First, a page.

The Monitorial System was an education method that became popular on a global scale during the early 19th century. This method was also known as "mutual instruction" or the "Bell-Lancaster method" after the British educators Dr Andrew Bell and Joseph Lancaster who both independently developed it. The method was based on the abler pupils being used as 'helpers' to the teacher, passing on the information they had learned to other students. These free schools were intended for children of the poor and paid for by donations and subscriptions from the local inhabitants.
The 1823 Baker's Southampton Guide records that a new school based on Dr Bell's plan had been established on the north side of St Michael’s Square near the middle of the square. The building consisted of two spacious rooms where both boys and girls were taught reading, writing and arithmetic. Sundays were given over to church attendance and religious instruction. The Guide estimates numbers at 130 boys and 100 girls.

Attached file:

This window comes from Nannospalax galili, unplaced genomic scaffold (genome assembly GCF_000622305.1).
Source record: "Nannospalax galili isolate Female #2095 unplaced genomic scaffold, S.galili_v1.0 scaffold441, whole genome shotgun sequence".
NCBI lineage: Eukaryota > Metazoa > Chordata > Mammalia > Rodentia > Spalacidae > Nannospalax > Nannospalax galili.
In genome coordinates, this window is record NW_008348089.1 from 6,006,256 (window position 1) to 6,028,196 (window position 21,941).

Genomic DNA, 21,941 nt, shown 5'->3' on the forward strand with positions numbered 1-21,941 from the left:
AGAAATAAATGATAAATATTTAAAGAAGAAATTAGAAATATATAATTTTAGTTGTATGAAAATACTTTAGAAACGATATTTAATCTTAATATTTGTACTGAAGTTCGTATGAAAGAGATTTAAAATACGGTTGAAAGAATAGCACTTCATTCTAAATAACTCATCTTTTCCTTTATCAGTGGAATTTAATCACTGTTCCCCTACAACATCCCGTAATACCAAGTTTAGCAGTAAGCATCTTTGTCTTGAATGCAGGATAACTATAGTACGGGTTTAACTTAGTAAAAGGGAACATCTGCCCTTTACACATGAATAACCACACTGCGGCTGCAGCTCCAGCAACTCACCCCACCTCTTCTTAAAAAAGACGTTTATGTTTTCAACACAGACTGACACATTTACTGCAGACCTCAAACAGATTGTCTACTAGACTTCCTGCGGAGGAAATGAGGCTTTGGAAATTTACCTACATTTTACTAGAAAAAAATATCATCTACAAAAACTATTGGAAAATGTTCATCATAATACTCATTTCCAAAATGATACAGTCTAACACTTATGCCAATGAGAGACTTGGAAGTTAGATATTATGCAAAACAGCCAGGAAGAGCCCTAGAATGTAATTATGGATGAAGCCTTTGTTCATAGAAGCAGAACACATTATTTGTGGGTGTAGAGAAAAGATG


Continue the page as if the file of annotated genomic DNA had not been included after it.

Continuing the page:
The British School, a school based on the similar Lancastrian Method had been established in 1814 near Back-of-the-Walls.
If you wish to
- suggest additional information for this entry
- suggest amendments to this entry
- offer your own research
- make a comment
then fill in the form on the Contact page.